This product meets the Energy Star guidelines for energy efficiency.
The Energy Star emblem does not represent EPA endorsement of any
product or service.
This Class B digital apparatus meets all requirements of the
Canadian Interference-Causing Equipment Regulation.
Cet appareil numerique de la class B respecte toutes les exigences du
Reglement sur le materiel brouilleur du Canada.
Microsoft and Windows are registered trademarks of the Microsoft Corporation.
ENERGY STAR is a U.S. registered mark.
All other trademarks or registered trademarks are property of their respective owners.
Congratulation! You have just purchased a TCO'99 approved and
labeled product! Your choice has provided you with a pro d u c t
developed for professional use. Your purchase has also contributed
to reducing the burden on the environment and also to the further
development of environmentally adapted electronics products.
Why do we have environmentally labelled computers?
In many countries, environmental labelling has become an established method for
encouraging the adaptation of goods and services to the environment. The main
problem, as far as computers and other electronics equipment are concerned, is
that environmentally harmful substances are used both in the products and during
the manufacturing. Since it has not been possible for the majority of electronics
equipment to be recycled in a satisfactory way, most of these potentially
damaging substances sooner or later enter Nature.
There are also other characteristics of a computer, such as energy consumption
levels, that are important from the viewpoints of both the work (Internal) and
natural (external) environments. Since all methods of conventional electricity
generation have a negative effect on the environment (acidic and climate-
influencing emissions, radioactive waste, etc.), it is vital to conserve energ y.
E l e c t ronics equipment in offices consume an enormous amount of energy since
they are often left running continuously.
What does labelling involve?
This product meets the requirements for the TCO'99 scheme which provides for
i n t e rnational and environmental labelling of personal computers. The labelling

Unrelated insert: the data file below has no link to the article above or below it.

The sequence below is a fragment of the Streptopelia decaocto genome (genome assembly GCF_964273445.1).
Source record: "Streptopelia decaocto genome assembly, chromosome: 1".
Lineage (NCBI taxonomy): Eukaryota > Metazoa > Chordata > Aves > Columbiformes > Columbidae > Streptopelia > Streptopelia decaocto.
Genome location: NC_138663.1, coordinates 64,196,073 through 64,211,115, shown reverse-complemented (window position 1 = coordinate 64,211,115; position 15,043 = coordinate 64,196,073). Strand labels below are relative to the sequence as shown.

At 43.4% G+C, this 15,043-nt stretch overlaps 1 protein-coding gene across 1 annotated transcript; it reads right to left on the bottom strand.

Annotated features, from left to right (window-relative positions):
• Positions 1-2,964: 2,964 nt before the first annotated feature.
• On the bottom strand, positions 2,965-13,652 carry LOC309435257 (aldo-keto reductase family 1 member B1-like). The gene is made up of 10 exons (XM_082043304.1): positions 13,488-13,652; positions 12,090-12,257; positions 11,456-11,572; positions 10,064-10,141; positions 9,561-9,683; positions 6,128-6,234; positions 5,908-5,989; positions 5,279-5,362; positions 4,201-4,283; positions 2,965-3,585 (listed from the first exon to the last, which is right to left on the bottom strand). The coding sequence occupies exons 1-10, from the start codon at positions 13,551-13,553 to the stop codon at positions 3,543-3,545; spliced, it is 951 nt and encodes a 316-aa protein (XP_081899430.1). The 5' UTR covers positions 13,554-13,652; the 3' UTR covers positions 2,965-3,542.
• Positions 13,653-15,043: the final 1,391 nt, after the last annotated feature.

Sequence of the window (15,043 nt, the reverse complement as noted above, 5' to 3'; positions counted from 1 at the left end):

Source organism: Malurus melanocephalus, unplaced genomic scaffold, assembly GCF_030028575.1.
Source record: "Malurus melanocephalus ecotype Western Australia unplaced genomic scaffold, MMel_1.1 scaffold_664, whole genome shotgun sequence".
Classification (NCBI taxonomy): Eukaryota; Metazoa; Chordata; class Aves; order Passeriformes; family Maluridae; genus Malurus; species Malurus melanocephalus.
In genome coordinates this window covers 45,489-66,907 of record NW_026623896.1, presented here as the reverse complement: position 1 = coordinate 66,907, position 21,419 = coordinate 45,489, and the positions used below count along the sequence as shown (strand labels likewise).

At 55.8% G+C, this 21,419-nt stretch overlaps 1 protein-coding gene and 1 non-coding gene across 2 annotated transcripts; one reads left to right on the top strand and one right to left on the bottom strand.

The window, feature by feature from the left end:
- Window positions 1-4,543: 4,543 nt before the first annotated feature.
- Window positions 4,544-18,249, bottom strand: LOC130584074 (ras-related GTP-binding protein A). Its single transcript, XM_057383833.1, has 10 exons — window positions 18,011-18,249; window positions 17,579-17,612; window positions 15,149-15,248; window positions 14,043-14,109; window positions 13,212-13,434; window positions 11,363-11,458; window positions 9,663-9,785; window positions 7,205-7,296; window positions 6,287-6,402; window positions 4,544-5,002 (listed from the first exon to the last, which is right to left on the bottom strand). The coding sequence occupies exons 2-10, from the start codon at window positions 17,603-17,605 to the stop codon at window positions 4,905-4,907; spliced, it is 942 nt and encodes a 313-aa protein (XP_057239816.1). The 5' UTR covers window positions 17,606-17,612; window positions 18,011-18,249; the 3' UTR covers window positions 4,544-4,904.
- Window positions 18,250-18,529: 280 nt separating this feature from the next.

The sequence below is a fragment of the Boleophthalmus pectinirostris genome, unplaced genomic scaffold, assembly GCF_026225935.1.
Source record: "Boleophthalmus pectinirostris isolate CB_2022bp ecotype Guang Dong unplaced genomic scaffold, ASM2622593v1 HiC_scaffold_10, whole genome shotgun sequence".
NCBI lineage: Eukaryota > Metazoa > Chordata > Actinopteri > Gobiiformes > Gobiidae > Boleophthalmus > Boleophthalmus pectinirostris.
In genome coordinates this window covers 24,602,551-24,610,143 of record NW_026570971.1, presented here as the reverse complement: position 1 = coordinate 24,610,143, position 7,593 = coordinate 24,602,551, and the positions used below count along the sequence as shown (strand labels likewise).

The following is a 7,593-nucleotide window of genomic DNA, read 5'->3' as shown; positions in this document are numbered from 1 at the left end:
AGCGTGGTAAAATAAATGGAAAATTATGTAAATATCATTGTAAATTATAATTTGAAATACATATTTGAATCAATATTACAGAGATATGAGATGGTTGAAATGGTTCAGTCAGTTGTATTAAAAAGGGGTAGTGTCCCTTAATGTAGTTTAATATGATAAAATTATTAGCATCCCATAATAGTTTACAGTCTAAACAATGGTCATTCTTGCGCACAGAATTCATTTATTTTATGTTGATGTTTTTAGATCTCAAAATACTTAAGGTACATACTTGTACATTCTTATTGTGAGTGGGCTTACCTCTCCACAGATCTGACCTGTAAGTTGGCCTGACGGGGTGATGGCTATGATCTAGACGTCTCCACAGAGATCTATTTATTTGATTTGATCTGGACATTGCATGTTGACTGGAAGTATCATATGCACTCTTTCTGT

scheme was developed as a joint effort by the TCO (The Swedish Confederation
of Professional Employees), Svenska Naturskyddsforeningen (The Swedish Society
for Nature Conservation) and statens Energimyndighet (The Swedish National
The re q u i rements cover a wide range of issues: environment, erg o n o m i c s ,
u s a b i l i t y, emission of electrical and magnetic fields, energy consumption and
electrical and fire safety.
The environmental demands concern restrictions on the presence and use of
heavy metals, brominated and chlorinated flame re t a rdants, CFCs (freons) and
chlorinated solvents, among other things. The product must be pre p a red for
recycling and the manufacturer is obliged to have an environmental plan which
must be adhered to in each countr y where the company implements its
operational policy. The energy requirements include a demand that the computer
and/or display, after a certain period of inactivity, shall reduce its power
consumption to a lower level in one or more stages. The length of time to
reactivate the computer shall be reasonable for the user.
Labelled products must meet strict environmental demands, for example, in
respect of the reduction of electric and magnetic fields, physical and visual
ergonomics and good usability.
Flame retardants are present in printed circuit boards, cables, wires, casings and
housings. In turn, they delay the spread of fire. Up to thirty percent of the plastic
in a computer casing can consist of flame retar ant substances. Most flame
retardants contain bromine or chloride and these are related to another group of
e n v i ronmental toxins, PCB's, which are suspected to give rise to severe health